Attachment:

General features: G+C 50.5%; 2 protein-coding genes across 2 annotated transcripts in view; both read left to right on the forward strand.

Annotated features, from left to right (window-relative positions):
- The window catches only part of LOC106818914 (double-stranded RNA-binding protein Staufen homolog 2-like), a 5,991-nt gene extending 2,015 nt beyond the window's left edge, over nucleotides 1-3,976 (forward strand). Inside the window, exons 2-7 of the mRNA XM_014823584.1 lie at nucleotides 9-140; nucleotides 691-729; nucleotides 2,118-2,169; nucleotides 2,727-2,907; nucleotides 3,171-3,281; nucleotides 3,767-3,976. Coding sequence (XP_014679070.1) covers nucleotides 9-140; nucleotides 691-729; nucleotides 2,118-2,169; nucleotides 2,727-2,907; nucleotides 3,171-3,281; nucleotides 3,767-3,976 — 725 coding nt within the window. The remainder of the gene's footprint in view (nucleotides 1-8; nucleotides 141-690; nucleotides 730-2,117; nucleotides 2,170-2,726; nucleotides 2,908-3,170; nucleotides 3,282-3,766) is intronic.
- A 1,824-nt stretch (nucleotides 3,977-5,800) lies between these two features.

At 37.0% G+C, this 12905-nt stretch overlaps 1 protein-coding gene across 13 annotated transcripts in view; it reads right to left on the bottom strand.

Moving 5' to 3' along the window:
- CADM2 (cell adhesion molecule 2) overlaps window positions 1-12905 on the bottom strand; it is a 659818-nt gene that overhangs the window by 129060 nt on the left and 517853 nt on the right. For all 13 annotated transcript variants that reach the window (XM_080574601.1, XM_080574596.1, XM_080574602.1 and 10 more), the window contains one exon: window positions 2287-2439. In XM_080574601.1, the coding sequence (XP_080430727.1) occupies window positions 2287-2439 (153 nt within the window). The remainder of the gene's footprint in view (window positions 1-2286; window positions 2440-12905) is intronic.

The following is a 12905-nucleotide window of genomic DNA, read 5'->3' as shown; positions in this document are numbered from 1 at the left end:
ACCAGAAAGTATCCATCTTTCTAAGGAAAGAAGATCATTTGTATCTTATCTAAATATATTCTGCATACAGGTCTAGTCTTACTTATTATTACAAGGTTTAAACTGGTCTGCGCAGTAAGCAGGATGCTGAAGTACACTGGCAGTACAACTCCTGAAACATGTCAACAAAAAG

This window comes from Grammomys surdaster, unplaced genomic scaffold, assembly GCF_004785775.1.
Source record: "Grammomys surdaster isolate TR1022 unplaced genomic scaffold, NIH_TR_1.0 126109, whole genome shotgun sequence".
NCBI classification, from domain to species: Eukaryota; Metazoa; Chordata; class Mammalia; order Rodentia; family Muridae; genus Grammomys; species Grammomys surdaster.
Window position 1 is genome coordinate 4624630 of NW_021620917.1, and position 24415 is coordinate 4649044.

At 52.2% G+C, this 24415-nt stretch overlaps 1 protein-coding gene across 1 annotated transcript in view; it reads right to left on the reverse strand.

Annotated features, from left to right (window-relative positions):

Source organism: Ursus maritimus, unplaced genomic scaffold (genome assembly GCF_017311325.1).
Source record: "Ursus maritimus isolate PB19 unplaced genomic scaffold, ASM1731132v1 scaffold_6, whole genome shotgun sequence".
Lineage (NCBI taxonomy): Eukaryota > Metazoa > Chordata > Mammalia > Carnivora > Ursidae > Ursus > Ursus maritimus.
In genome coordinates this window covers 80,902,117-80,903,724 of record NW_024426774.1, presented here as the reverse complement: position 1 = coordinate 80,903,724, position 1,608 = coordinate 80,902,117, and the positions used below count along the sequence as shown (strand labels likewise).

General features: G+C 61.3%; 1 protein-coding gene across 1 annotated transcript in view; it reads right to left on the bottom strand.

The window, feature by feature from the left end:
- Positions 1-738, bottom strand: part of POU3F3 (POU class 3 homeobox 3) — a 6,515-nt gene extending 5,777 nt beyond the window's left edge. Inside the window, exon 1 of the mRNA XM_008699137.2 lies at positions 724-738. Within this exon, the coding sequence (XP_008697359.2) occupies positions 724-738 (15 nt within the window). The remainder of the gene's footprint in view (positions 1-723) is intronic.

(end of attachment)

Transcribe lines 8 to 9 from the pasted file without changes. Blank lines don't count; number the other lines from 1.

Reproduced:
The following is a 12905-nucleotide window of genomic DNA, read 5'->3' as shown; positions in this document are numbered from 1 at the left end:
ACCAGAAAGTATCCATCTTTCTAAGGAAAGAAGATCATTTGTATCTTATCTAAATATATTCTGCATACAGGTCTAGTCTTACTTATTATTACAAGGTTTAAACTGGTCTGCGCAGTAAGCAGGATGCTGAAGTACACTGGCAGTACAACTCCTGAAACATGTCAACAAAAAG